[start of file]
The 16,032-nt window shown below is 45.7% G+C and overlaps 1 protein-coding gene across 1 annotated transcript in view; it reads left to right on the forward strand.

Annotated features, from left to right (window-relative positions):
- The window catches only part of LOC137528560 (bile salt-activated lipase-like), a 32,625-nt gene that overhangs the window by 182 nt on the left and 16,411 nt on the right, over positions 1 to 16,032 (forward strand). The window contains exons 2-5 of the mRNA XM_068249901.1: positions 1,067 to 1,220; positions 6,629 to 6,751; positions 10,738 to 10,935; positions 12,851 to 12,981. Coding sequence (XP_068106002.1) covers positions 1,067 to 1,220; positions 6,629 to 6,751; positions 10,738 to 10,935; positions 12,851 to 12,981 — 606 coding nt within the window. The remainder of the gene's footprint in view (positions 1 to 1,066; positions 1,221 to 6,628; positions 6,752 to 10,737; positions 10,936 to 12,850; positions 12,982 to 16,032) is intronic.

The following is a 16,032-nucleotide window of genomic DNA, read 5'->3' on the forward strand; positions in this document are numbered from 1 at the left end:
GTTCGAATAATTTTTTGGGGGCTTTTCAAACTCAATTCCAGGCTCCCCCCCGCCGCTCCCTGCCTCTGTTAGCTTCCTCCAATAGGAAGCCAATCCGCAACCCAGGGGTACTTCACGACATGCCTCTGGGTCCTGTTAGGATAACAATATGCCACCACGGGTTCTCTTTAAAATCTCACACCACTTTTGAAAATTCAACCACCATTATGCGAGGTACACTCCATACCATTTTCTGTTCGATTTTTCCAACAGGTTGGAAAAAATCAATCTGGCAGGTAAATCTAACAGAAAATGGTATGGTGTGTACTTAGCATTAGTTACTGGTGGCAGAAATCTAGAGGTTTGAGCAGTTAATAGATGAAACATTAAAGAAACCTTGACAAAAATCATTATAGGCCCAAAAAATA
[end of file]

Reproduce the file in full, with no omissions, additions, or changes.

The 16,032-nt window shown below is 45.7% G+C and overlaps 1 protein-coding gene across 1 annotated transcript in view; it reads left to right on the forward strand.

Annotated features, from left to right (window-relative positions):
- The window catches only part of LOC137528560 (bile salt-activated lipase-like), a 32,625-nt gene that overhangs the window by 182 nt on the left and 16,411 nt on the right, over positions 1 to 16,032 (forward strand). The window contains exons 2-5 of the mRNA XM_068249901.1: positions 1,067 to 1,220; positions 6,629 to 6,751; positions 10,738 to 10,935; positions 12,851 to 12,981. Coding sequence (XP_068106002.1) covers positions 1,067 to 1,220; positions 6,629 to 6,751; positions 10,738 to 10,935; positions 12,851 to 12,981 — 606 coding nt within the window. The remainder of the gene's footprint in view (positions 1 to 1,066; positions 1,221 to 6,628; positions 6,752 to 10,737; positions 10,936 to 12,850; positions 12,982 to 16,032) is intronic.

The following is a 16,032-nucleotide window of genomic DNA, read 5'->3' on the forward strand; positions in this document are numbered from 1 at the left end:
GTTCGAATAATTTTTTGGGGGCTTTTCAAACTCAATTCCAGGCTCCCCCCCGCCGCTCCCTGCCTCTGTTAGCTTCCTCCAATAGGAAGCCAATCCGCAACCCAGGGGTACTTCACGACATGCCTCTGGGTCCTGTTAGGATAACAATATGCCACCACGGGTTCTCTTTAAAATCTCACACCACTTTTGAAAATTCAACCACCATTATGCGAGGTACACTCCATACCATTTTCTGTTCGATTTTTCCAACAGGTTGGAAAAAATCAATCTGGCAGGTAAATCTAACAGAAAATGGTATGGTGTGTACTTAGCATTAGTTACTGGTGGCAGAAATCTAGAGGTTTGAGCAGTTAATAGATGAAACATTAAAGAAACCTTGACAAAAATCATTATAGGCCCAAAAAATA